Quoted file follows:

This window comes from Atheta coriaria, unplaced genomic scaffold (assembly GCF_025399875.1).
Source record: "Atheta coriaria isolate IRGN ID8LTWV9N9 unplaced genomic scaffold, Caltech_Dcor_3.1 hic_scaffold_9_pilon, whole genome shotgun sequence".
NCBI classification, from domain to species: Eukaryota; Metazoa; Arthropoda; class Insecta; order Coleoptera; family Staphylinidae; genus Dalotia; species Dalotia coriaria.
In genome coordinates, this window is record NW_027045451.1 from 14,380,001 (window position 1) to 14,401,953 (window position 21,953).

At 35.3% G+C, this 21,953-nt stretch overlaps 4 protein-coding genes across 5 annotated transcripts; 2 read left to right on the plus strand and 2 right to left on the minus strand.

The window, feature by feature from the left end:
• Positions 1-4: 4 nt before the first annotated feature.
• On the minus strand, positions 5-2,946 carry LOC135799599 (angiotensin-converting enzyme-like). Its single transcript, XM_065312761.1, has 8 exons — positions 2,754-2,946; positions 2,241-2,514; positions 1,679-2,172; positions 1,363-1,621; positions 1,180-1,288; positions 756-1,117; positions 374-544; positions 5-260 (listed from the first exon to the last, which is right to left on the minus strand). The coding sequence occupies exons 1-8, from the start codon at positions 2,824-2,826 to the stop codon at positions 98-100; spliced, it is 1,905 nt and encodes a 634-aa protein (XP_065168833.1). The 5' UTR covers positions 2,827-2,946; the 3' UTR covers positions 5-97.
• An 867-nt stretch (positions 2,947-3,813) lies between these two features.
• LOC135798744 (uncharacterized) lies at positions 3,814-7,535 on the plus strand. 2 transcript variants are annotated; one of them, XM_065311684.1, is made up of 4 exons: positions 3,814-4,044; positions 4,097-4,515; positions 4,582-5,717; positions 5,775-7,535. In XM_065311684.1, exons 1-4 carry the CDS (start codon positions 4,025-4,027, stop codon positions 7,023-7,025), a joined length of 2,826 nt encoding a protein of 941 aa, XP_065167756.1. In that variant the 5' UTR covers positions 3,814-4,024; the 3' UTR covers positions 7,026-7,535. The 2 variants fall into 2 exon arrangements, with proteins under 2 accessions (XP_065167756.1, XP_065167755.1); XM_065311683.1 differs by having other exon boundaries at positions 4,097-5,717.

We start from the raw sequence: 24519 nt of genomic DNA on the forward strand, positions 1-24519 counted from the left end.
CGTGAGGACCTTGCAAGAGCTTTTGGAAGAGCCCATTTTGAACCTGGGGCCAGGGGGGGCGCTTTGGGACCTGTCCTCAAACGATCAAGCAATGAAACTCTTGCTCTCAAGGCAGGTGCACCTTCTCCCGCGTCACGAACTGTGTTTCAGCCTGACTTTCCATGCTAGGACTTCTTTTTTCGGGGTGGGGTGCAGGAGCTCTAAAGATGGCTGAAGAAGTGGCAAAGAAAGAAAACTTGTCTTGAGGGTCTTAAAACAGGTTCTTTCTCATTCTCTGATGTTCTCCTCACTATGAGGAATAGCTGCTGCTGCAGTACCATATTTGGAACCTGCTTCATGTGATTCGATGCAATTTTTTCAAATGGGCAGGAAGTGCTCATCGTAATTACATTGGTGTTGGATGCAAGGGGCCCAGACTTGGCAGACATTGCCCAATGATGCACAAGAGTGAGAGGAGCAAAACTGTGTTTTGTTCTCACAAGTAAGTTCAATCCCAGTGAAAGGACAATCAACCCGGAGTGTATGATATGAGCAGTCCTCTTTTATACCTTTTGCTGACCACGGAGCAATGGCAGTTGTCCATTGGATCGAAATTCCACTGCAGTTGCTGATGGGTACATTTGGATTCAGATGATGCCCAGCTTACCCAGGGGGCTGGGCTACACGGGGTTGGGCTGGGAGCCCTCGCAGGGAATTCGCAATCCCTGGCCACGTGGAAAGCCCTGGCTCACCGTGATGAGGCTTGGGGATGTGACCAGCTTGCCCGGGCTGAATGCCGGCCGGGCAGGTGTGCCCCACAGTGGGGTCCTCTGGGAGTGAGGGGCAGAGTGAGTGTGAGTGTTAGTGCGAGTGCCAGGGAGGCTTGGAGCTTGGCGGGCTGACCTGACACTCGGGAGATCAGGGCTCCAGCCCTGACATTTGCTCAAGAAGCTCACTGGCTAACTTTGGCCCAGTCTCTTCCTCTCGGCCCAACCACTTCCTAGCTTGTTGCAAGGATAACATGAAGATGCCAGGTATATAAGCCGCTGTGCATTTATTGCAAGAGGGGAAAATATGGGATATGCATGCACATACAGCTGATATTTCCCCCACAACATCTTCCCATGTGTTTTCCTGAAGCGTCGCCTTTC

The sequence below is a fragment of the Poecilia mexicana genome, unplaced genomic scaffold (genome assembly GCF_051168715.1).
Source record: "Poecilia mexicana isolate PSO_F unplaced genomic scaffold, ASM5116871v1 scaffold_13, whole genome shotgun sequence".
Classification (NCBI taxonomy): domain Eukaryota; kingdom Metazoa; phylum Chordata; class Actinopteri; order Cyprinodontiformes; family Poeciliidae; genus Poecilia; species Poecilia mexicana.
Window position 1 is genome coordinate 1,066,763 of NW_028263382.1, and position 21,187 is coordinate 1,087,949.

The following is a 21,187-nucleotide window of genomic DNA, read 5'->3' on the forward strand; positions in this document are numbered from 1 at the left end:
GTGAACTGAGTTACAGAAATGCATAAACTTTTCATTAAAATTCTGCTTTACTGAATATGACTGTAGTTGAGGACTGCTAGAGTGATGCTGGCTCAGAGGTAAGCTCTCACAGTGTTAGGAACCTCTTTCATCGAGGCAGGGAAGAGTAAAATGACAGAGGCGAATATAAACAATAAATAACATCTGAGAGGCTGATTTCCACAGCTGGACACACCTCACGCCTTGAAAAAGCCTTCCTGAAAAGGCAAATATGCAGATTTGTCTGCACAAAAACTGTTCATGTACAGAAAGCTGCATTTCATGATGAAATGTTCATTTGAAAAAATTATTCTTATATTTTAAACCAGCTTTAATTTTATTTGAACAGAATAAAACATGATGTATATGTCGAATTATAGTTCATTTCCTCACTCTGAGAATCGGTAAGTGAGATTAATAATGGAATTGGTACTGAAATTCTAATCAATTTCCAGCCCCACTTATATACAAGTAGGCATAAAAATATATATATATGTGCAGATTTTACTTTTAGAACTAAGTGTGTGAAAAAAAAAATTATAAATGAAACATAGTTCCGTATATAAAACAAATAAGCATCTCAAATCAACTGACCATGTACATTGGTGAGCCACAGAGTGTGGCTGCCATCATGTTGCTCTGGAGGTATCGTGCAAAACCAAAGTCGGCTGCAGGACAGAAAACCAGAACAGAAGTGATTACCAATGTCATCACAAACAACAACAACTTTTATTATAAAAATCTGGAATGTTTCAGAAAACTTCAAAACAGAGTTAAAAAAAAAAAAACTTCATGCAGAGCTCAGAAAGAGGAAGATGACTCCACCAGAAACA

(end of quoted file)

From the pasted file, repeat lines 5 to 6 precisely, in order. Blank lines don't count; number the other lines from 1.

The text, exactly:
At 35.3% G+C, this 21,953-nt stretch overlaps 4 protein-coding genes across 5 annotated transcripts; 2 read left to right on the plus strand and 2 right to left on the minus strand.

The window, feature by feature from the left end: